An analysis of the regulatory environment of precision fermentation dairy products.
A research project of the Chair of Food Law and the Research Unit for German and European Food Law of the University of Bayreuth
Precision fermentation is still a relatively new approach in the field of food technology. Microorganisms, such as yeasts, bacteria or fungi, are used to produce targeted metabolic products such as proteins. These specific proteins can then be used as ingredients for food production.
In this environment, there are already initial companies involved in the production of nature-identical milk proteins for the manufacture of animal-free cheese. Classifying these novel products within the existing European legal framework is quite complex. In order to provide reliable guidance, a team from the University of Bayreuth has been working intensively on the question of how such products can be approved in the European Union and how they can be declared.
Novel or genetically modified food?
For this purpose, on the one hand, start-ups and stakeholders in the industry were interviewed and asked about their assessments and goals. Secondly, various legal texts on classification, approval and declaration were analyzed. Essentially, two approval paths seem possible for products from precision fermentation:
- the Novel Food Regulation (REGULATION (EC) 2015/2283) or
- the Regulation on genetically modified food and feed (REGULATION (EC) No 1829/2003).
This is because the microorganisms used in precision fermentation are often genetically modified beforehand so that they form precisely the proteins that are needed. However, the finished food no longer contains the modified microorganisms themselves, but only the proteins formed by them. So is the food genetically modified? Or does the Novel Food Regulation apply because the food has been produced in a novel way?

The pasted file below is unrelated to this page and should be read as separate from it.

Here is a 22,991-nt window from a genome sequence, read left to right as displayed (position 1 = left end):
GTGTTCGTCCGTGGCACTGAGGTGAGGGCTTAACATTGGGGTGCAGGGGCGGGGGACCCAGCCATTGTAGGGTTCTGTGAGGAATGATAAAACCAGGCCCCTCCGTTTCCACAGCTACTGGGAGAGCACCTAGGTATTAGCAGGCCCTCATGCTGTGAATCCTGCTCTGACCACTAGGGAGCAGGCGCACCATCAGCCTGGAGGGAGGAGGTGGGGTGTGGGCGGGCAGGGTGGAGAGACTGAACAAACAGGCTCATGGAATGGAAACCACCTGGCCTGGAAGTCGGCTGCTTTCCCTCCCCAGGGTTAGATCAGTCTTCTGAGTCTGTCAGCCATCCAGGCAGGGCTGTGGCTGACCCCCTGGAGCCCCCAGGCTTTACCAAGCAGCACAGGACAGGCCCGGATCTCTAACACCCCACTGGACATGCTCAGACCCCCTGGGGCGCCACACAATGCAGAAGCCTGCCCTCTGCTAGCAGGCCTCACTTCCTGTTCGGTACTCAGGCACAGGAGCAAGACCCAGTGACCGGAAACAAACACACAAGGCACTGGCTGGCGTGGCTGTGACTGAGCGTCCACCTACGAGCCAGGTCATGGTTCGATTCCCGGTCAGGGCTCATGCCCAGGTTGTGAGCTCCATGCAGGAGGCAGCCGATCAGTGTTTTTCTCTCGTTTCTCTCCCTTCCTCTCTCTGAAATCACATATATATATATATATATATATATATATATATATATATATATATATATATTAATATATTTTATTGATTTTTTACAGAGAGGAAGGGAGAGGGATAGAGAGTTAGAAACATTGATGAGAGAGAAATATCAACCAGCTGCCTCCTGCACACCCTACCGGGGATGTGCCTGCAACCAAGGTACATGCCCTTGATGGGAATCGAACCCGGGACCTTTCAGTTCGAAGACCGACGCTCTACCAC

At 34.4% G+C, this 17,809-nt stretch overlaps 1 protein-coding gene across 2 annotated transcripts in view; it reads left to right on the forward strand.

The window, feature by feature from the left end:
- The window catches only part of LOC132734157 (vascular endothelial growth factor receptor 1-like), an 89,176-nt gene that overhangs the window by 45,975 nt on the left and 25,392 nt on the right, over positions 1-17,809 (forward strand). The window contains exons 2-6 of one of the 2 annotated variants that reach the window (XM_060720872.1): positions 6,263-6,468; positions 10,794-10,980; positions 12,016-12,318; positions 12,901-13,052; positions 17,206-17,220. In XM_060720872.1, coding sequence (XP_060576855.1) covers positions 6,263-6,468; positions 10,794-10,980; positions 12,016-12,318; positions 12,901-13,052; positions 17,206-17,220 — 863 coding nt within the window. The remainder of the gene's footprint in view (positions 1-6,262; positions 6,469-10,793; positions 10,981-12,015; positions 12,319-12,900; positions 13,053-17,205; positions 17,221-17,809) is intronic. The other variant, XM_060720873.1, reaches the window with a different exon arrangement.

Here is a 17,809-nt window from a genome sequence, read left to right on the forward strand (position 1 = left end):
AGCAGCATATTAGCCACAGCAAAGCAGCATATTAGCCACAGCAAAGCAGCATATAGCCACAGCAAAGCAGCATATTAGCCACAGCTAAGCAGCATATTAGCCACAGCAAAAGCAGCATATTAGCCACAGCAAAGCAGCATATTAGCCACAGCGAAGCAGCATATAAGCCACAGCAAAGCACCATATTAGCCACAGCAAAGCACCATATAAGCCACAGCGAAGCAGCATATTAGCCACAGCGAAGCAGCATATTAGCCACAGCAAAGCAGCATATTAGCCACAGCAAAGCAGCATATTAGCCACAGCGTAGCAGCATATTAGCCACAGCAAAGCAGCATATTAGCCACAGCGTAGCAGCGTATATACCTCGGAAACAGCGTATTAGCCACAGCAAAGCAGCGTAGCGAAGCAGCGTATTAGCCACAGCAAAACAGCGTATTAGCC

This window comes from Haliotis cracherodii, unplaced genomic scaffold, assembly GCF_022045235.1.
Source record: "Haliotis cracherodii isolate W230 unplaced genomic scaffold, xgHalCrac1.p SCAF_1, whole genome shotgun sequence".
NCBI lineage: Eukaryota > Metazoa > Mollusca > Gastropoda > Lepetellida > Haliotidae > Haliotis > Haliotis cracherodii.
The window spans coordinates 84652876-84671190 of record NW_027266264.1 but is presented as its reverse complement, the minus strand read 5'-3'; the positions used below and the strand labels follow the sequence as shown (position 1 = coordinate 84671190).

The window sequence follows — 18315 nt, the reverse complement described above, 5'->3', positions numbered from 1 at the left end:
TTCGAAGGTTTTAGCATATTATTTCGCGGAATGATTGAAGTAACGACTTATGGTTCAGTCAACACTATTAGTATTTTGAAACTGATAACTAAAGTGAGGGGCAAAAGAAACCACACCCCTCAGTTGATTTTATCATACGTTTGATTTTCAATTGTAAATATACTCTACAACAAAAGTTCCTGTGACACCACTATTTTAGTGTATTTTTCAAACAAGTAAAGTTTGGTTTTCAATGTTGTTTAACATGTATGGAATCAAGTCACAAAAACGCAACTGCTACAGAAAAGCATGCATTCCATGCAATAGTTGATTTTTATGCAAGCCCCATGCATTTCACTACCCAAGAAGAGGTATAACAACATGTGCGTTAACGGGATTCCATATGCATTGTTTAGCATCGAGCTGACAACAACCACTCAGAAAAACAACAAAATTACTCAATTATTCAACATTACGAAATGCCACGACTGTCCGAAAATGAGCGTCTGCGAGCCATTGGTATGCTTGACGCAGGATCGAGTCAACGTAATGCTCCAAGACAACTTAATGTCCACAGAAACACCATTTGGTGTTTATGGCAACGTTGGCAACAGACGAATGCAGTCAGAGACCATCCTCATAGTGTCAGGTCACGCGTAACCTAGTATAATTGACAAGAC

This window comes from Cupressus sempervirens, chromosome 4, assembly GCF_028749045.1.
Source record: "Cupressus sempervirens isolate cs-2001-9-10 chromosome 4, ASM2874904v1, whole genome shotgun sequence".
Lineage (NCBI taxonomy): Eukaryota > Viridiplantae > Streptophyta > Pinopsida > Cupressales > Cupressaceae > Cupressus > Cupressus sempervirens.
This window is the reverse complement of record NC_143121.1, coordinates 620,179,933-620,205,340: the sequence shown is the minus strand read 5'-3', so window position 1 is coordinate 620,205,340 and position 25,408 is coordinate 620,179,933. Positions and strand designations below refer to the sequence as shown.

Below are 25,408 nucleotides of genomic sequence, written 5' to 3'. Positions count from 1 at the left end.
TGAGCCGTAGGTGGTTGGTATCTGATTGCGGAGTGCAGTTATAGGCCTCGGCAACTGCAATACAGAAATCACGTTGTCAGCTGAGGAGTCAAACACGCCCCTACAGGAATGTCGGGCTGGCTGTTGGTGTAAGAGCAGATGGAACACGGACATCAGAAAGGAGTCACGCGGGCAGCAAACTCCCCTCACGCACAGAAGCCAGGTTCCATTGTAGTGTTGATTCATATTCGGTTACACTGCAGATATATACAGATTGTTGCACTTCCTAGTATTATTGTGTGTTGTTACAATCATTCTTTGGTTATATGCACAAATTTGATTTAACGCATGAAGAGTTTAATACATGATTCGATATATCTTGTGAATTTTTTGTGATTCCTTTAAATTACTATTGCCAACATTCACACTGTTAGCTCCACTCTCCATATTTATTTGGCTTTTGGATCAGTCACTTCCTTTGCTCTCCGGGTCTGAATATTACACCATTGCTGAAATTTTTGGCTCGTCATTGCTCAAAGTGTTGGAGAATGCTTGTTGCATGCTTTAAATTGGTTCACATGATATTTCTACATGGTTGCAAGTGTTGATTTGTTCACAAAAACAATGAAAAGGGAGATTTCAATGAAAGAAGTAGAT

In the end, the content of recombinant DNA may be decisive: If the modified DNA of the microorganisms is still present in the end product, the Regulation on Genetically Modified Food applies. However, if the microorganisms (and their DNA) could be separated during the process and are therefore no longer present in the final product, the Novel Food Regulation may apply. However, the exact course of the limit is still unclear at the moment. Is a zero tolerance to be assumed? Or can the discussed limit of 10 nanograms of recombinant DNA per gram of food also be used for food?
In addition to the different routes to approval, the research team also looked at possible declarations for the innovative products. For example, is a cheese from precision fermentation vegan? Can it even be called "cheese"? Are claims such as "animal-free" possible? The researchers can already answer some of these questions, but others remain unanswered because the novel products do not always fit into existing categories. As with plant-based alternatives, it will be a challenge to find the right words to adequately inform and not mislead consumers.
In summary, the legal framework for innovations in the EU is very complex and the processes are lengthy. This is one reason why start-ups in the field of precision fermentation often consider entering the market in other regions. Singapore and the USA, for example, are considered innovation-friendly. In conclusion, this project therefore analyzed the approval processes in these two countries and compared them with the European system. Thus, the report provides a comprehensive guide for companies in the food industry to navigate through multi-layered legal issues in the field of dairy products from precision fermentation.
A revised version of the study will be published as a book by Springer Science.
Chair of Food Law, Research Center for German and European Food Law, University of Bayreuth, Kulmbach Campus
Project Management: Prof. Dr. Kai Purnhagen, LL.M.
Report"An analysis of the regulatory environment applicable to dairy products obtained from precision fermentation" (F. Ronchetti, L. Springer).